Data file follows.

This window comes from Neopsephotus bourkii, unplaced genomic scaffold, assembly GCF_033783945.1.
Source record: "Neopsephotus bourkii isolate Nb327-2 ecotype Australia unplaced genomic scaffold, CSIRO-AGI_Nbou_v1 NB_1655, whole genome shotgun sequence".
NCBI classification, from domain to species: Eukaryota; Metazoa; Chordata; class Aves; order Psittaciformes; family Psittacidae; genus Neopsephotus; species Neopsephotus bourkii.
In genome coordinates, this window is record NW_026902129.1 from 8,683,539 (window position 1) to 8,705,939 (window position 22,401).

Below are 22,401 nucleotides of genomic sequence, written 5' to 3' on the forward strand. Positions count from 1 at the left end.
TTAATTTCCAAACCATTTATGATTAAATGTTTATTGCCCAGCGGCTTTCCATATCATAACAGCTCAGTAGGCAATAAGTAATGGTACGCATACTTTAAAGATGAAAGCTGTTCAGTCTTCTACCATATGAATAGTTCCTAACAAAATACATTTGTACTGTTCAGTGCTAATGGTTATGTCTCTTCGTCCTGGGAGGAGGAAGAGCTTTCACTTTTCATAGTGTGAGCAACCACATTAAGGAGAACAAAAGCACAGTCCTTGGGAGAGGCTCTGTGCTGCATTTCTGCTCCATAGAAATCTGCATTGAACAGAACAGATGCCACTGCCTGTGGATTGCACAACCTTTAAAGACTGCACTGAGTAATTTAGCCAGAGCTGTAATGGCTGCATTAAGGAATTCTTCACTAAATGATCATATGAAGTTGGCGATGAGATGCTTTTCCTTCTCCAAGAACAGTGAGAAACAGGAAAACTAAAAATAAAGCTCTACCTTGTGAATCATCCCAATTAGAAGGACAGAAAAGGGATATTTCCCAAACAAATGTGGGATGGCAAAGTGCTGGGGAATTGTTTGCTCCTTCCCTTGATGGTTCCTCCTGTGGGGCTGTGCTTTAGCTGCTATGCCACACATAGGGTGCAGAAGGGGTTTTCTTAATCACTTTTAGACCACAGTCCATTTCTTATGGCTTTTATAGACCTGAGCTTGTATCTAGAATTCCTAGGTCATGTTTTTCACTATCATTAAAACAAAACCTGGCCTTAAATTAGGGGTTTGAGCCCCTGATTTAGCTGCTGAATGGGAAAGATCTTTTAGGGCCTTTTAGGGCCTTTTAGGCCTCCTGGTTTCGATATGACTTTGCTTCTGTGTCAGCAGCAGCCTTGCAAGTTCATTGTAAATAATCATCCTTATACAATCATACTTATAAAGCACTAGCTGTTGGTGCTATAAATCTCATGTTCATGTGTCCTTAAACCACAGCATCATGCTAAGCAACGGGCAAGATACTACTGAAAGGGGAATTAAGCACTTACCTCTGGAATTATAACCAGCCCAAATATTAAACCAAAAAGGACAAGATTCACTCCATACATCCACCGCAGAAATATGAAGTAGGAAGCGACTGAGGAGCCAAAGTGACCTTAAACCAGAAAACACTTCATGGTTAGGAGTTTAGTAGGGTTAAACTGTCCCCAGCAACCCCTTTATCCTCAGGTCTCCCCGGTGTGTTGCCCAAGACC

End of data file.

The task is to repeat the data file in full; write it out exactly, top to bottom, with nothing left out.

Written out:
This window comes from Neopsephotus bourkii, unplaced genomic scaffold, assembly GCF_033783945.1.
Source record: "Neopsephotus bourkii isolate Nb327-2 ecotype Australia unplaced genomic scaffold, CSIRO-AGI_Nbou_v1 NB_1655, whole genome shotgun sequence".
NCBI classification, from domain to species: Eukaryota; Metazoa; Chordata; class Aves; order Psittaciformes; family Psittacidae; genus Neopsephotus; species Neopsephotus bourkii.
In genome coordinates, this window is record NW_026902129.1 from 8,683,539 (window position 1) to 8,705,939 (window position 22,401).

Below are 22,401 nucleotides of genomic sequence, written 5' to 3' on the forward strand. Positions count from 1 at the left end.
TTAATTTCCAAACCATTTATGATTAAATGTTTATTGCCCAGCGGCTTTCCATATCATAACAGCTCAGTAGGCAATAAGTAATGGTACGCATACTTTAAAGATGAAAGCTGTTCAGTCTTCTACCATATGAATAGTTCCTAACAAAATACATTTGTACTGTTCAGTGCTAATGGTTATGTCTCTTCGTCCTGGGAGGAGGAAGAGCTTTCACTTTTCATAGTGTGAGCAACCACATTAAGGAGAACAAAAGCACAGTCCTTGGGAGAGGCTCTGTGCTGCATTTCTGCTCCATAGAAATCTGCATTGAACAGAACAGATGCCACTGCCTGTGGATTGCACAACCTTTAAAGACTGCACTGAGTAATTTAGCCAGAGCTGTAATGGCTGCATTAAGGAATTCTTCACTAAATGATCATATGAAGTTGGCGATGAGATGCTTTTCCTTCTCCAAGAACAGTGAGAAACAGGAAAACTAAAAATAAAGCTCTACCTTGTGAATCATCCCAATTAGAAGGACAGAAAAGGGATATTTCCCAAACAAATGTGGGATGGCAAAGTGCTGGGGAATTGTTTGCTCCTTCCCTTGATGGTTCCTCCTGTGGGGCTGTGCTTTAGCTGCTATGCCACACATAGGGTGCAGAAGGGGTTTTCTTAATCACTTTTAGACCACAGTCCATTTCTTATGGCTTTTATAGACCTGAGCTTGTATCTAGAATTCCTAGGTCATGTTTTTCACTATCATTAAAACAAAACCTGGCCTTAAATTAGGGGTTTGAGCCCCTGATTTAGCTGCTGAATGGGAAAGATCTTTTAGGGCCTTTTAGGGCCTTTTAGGCCTCCTGGTTTCGATATGACTTTGCTTCTGTGTCAGCAGCAGCCTTGCAAGTTCATTGTAAATAATCATCCTTATACAATCATACTTATAAAGCACTAGCTGTTGGTGCTATAAATCTCATGTTCATGTGTCCTTAAACCACAGCATCATGCTAAGCAACGGGCAAGATACTACTGAAAGGGGAATTAAGCACTTACCTCTGGAATTATAACCAGCCCAAATATTAAACCAAAAAGGACAAGATTCACTCCATACATCCACCGCAGAAATATGAAGTAGGAAGCGACTGAGGAGCCAAAGTGACCTTAAACCAGAAAACACTTCATGGTTAGGAGTTTAGTAGGGTTAAACTGTCCCCAGCAACCCCTTTATCCTCAGGTCTCCCCGGTGTGTTGCCCAAGACC